North Carolina had the sixth-best funded pension for state employees and teachers in the country in 2017, according to the Pew Charitable Trusts. Past and present state leaders deserve credit for regularly setting aside enough money to meet those pension obligations. The pension system also holds up well in stress tests, though with concerns about how realistic it would be for the state to make its required contributions in event of a significant market downturn.

While the pension plan is reasonably strong, there are two ways in which its condition may seem stronger than other states or than it may actually be:

  1. No assumption of Cost of Living Adjustments (COLAs) for retirees. There is no statutory requirement to tie pension payments to inflation. This has been a safe assumption since 2008, but if the legislature returned to providing regular increases at or above the rate of inflation, this may understate the long-term liabilities of the system.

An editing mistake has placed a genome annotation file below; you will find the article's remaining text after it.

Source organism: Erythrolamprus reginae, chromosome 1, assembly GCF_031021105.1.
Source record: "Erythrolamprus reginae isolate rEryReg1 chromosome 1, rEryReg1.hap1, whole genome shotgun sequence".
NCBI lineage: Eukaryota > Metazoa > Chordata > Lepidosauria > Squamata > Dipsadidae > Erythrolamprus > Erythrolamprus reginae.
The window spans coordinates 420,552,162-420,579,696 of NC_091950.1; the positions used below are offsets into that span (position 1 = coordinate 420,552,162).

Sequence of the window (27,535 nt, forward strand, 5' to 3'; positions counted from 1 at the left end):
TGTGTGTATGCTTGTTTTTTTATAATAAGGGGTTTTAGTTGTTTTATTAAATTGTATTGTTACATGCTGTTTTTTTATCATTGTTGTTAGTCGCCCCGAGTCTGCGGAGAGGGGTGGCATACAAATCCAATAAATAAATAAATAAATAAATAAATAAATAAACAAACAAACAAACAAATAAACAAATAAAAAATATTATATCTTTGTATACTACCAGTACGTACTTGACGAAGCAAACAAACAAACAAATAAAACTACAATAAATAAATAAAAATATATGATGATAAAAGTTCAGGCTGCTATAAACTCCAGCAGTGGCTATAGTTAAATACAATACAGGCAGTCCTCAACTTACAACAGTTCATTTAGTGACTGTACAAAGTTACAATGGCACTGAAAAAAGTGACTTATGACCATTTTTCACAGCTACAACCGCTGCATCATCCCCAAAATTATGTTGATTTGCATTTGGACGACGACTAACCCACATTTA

2. Overly optimistic assumptions of investment returns. In 2007, North Carolina’s assumed 7.25% rate of return on investments was one of the most conservative in the country. By 2017, it’s lower 7.20% had become relative aggressive. It is 0.12 percentage points higher than the national average and 2.5 percentage points higher than Kentucky’s conservative 4.70%. A higher rate of return makes a pension system appear richer, but is as realistic as an economist on a desert island.

State leaders need to continue improving the pension system’s health and take steps to address the even larger hole in the future obligations of the State Health Plan.